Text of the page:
South Asians (SA) are predisposed to developing premature coronary heart disease (CHD), partly due to the early onset of classic risk factors, including physical inactivity. The nature of physical activity (PA) environments in South Asians in Canada remains unknown. Our objective was to examine differences in PA environments for South Asian vs White Caucasian (WC) CHD patients. In a cross-sectional study, 2657 hospitalized CHD patients in Ontario completed The Perceived Environments Related to Physical Activity Questionnaire to assess their home and neighborhood environment, perceived neighborhood safety and availability of recreational facilities. Patients self-reporting their ethnocultural background as WC (N = 1301, 48.6%) or SA (N = 171, 6.4%) were included in this study. South Asians were significantly younger, had lower body mass index, higher levels of education, lower income, were less likely to smoke and reside rurally, and were more likely to be married, have diabetes mellitus and have experienced prior myocardial infarction (MI) than WC patients. South Asians also had lower availability of home exercise equipment and perceived convenience of local PA facilities, but better and safer neighborhood environments than WC patients. Multivariate analyses revealed that SA ethnocultural background remained significantly related to reduced availability of home exercise equipment and fewer convenient local PA facilities. Since physical inactivity is an important CHD risk factor, and SA ethnocultural background is associated with high CHD risk, this may represent a novel target for risk reduction. Thus, further research is required to optimize SA awareness of the need for PA, and access to equipment and facilities.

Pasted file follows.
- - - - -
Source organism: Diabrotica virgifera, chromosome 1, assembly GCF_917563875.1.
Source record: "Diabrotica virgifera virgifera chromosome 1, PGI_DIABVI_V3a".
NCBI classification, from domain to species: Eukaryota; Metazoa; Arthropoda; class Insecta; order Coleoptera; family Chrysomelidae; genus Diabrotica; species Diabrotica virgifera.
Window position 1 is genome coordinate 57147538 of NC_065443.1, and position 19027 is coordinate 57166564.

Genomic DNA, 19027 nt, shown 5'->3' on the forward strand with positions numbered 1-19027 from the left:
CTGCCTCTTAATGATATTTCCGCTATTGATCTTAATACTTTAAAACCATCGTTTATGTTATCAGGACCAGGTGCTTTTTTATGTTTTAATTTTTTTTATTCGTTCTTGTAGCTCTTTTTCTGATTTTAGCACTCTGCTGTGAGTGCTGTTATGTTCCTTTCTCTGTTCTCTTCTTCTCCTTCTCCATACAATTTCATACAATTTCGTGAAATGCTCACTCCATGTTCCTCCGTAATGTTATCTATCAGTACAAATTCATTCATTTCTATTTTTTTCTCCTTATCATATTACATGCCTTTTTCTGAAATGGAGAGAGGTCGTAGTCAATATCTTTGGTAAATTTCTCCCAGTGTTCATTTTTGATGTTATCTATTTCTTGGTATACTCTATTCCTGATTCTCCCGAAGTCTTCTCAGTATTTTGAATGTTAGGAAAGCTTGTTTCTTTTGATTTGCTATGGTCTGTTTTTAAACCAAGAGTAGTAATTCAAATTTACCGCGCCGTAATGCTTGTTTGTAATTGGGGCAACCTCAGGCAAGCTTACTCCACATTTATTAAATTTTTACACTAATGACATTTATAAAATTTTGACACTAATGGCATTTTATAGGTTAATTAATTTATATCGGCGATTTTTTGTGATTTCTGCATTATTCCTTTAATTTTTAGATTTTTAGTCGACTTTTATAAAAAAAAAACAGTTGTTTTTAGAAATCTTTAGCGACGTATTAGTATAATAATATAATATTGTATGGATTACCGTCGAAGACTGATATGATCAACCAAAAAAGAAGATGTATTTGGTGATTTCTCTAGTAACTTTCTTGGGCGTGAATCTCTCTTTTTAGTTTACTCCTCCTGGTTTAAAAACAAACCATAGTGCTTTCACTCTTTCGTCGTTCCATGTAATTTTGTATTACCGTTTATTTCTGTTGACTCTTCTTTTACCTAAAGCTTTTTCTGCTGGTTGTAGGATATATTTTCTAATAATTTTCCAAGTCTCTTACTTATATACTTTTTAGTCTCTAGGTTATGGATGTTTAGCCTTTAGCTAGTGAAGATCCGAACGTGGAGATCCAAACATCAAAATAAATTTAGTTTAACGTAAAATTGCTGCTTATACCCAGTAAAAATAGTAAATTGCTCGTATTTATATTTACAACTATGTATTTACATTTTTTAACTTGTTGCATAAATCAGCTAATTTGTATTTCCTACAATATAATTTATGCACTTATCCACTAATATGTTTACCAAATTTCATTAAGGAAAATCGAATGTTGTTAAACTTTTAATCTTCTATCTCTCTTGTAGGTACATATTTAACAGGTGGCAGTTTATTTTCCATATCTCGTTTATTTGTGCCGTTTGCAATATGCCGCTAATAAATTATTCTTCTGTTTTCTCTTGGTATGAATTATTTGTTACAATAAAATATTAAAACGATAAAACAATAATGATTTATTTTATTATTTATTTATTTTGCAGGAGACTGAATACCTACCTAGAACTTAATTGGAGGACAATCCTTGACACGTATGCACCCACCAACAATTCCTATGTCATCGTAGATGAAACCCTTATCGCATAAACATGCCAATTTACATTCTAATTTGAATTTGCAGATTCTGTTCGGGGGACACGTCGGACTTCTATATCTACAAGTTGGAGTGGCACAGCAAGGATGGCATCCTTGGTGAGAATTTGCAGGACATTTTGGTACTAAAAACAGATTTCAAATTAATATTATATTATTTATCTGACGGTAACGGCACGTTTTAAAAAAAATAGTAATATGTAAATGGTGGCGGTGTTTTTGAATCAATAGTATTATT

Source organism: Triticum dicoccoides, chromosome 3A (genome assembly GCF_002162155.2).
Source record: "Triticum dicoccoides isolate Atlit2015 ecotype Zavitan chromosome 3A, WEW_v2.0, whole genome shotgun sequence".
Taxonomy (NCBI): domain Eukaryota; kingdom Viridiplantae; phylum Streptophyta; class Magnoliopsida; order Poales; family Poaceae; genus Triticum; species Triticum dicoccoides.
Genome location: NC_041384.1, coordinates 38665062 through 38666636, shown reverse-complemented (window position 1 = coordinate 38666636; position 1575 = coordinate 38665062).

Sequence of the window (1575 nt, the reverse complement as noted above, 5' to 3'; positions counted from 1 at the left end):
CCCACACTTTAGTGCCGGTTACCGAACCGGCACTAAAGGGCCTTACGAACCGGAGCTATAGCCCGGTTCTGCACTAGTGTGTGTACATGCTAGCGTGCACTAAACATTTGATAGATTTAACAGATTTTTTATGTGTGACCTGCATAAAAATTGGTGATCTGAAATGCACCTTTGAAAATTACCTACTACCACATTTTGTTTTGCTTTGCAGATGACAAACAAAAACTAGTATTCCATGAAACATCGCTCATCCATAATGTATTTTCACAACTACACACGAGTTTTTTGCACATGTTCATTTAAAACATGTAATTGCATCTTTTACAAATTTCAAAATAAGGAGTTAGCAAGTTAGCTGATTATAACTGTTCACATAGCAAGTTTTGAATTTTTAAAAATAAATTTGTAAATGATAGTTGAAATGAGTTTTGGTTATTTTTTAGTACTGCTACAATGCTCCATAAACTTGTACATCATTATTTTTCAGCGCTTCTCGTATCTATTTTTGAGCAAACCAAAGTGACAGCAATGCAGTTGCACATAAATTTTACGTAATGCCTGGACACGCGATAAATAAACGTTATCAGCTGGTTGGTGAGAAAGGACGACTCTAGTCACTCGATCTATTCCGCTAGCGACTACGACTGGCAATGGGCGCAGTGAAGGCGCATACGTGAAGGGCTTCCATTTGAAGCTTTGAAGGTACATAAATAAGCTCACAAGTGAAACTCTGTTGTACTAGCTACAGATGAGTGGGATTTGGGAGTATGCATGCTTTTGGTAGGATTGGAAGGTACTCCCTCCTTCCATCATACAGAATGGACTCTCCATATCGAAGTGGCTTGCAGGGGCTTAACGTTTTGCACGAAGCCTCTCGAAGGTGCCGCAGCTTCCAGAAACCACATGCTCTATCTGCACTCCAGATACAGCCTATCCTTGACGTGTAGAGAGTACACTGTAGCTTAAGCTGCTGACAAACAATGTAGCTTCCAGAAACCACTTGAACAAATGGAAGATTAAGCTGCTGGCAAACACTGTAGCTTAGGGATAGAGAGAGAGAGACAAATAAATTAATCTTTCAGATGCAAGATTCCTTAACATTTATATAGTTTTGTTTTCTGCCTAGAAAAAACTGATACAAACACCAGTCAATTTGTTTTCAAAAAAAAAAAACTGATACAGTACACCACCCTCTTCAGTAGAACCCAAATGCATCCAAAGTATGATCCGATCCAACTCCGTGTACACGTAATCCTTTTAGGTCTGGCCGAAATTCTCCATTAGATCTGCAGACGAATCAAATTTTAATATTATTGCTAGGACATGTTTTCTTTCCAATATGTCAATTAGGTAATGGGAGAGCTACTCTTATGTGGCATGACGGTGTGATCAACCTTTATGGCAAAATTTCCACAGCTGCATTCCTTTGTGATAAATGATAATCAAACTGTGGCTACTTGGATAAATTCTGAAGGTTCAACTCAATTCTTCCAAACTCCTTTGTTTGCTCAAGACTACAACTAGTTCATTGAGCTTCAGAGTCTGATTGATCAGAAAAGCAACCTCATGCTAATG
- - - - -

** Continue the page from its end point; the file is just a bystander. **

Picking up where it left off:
Notes
SummaryForPatientsIn: Ethn Dis. 2010 Autumn;20(4):48821305843
PubMed ID
21305827 View in PubMed
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Effectiveness of inpatient and outpatient strategies in increasing referral and utilization of cardiac rehabilitation: a prospective, multi-site study.

https://arctichealth.org/en/permalink/ahliterature118174
Source
Implement Sci. 2012;7:120
Publication Type
Article
Date
2012
Author
Sherry L Grace
Kelly L Angevaare
Robert D Reid
Paul Oh
Sonia Anand
Milan Gupta
Stephanie Brister
Donna E Stewart
Author Affiliation
School of Kinesiology and Health Science, York University, 4700 Keele St, Toronto, Canada. sgrace@yorku.ca
Source
Implement Sci. 2012;7:120
Date
2012
Language
English
Publication Type
Article
Keywords
Age Factors
Aged
Appointments and Schedules
Coronary Artery Bypass - rehabilitation
Humans
Inpatients
Middle Aged
Ontario
Outpatients
Patient Care Management - organization & administration
Patient Education as Topic - organization & administration
Percutaneous Coronary Intervention - rehabilitation
Prospective Studies
Referral and Consultation - organization & administration
Sex Factors
Socioeconomic Factors
Abstract